The Trabant wasn’t a totally dreadful car, or at least it wasn’t when first launched in 1957. It was cheap, easy to drive and repair, and for its size it could haul a decent load.
Problem was that by 1991, it remained essentially the same two-stroke, 26 horse power motor it had been back in 57. In East Germany innovation was just too difficult. It didn’t have the investment in research and development; it didn’t have a culture that encouraged critical thinking and experimentation. And people weren’t able to look over the borders at what others are doing and copy them.
East Germany was too heavily centralised for that, all important decisions were sucked to the centre. Sadly, for all the talk of localism, and freedoms and flexibilities, British local government remains heavily centralised too. It’s nothing like East Germany thank goodness, but even though we are elected, councils remain agents of central government as much as we are the servants of the local people who elect us.
That must change. With our population both mushrooming and ageing, demand for our services is rising fast, but because of the financial crisis the money to pay for those services is very unlikely to rise accordingly.
So unless we find new ways of doing things, our currently excellent services will eventually go the way of the Trabant: underfunded, stuck in the past and quite frankly a bit of an embarrassment.
Local government as a whole is keenly aware of this and realistic too. It knows the country is weighed down with debt and that new political and financial models need to be found. The national body for local government, the Local Government Association, headed by my predecessor, Sir Merrick Cockell, is leading that search.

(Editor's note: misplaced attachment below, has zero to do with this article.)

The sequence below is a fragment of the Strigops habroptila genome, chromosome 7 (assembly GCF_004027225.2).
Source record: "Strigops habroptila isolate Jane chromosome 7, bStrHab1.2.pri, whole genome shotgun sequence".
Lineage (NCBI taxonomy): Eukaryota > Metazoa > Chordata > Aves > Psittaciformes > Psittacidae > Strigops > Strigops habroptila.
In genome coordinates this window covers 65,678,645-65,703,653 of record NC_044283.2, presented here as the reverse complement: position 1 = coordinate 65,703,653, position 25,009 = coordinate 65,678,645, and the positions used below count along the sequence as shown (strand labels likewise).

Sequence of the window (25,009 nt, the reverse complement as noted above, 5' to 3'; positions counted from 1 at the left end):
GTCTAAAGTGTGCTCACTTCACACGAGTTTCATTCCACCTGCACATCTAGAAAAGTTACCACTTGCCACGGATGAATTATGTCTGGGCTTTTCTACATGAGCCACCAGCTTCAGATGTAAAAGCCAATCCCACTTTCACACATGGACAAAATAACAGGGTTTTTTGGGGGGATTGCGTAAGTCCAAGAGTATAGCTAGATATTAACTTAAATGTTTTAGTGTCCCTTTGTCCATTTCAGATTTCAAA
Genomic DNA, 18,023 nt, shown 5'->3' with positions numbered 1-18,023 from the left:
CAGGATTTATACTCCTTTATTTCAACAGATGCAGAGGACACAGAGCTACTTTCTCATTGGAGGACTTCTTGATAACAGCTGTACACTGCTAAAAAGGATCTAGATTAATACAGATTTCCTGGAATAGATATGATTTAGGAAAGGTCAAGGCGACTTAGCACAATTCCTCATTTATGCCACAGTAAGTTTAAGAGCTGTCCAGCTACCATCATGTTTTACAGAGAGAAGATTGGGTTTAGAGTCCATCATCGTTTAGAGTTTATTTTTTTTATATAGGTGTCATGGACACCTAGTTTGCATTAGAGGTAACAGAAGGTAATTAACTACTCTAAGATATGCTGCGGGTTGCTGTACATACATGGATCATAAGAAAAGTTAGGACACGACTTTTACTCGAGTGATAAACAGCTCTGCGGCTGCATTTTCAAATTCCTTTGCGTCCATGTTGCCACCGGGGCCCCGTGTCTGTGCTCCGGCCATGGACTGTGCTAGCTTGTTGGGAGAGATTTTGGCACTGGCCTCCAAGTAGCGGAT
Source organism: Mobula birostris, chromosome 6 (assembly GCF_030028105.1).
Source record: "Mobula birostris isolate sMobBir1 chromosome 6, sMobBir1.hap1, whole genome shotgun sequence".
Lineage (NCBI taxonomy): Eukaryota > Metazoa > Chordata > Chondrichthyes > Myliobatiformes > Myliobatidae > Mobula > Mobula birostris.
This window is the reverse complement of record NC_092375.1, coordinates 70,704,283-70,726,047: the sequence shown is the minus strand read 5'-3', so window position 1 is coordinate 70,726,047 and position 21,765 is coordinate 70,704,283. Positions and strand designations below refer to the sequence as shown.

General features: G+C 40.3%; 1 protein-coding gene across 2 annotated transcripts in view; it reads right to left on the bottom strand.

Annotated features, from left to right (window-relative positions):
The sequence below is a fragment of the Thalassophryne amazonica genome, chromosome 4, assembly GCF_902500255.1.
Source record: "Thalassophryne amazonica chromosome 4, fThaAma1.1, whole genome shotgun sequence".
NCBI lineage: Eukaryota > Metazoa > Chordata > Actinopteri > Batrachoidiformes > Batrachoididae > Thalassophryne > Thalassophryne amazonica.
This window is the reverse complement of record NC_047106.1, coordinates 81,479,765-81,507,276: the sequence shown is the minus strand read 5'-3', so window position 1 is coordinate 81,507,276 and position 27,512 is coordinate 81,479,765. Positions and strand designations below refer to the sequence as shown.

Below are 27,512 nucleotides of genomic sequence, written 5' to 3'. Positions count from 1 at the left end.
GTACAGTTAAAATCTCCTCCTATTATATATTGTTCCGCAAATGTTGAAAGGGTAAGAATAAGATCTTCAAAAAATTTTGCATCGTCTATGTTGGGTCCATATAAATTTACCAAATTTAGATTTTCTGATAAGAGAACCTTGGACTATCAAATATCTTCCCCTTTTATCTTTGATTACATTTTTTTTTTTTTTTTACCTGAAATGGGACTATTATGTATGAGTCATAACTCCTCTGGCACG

Some of its ideas are quite radical: a new England Department in Government, a new funding formula for councils and a municipal bonds market to fund infrastructure – to name just three. But for me the most important proposal is a really serious loosening of central government control that would give councils the freedom to come at problems in different ways.
By allowing different approaches and ideas to operate we will get the benefit of competition and trial and error. I can think of one area straightaway where more freedom would be very welcome: it is quite clear that national planning policies designed to stimulate regeneration and housing in locations that need it are not always appropriate in a place with the density and lack of space of Kensington and Chelsea.
But it’s nearly Christmas I know and reading about plans to remodel local government may compare slightly unfavourably with watching The Great Escape on telly and tucking into the Tanqueray’s. Nonetheless it’s important stuff about how our schools and care homes are to be funded in the future, so perhaps a resolution for the New Year…?
The LGA campaign is called Rewiring Local Government and you can read about it in detail here.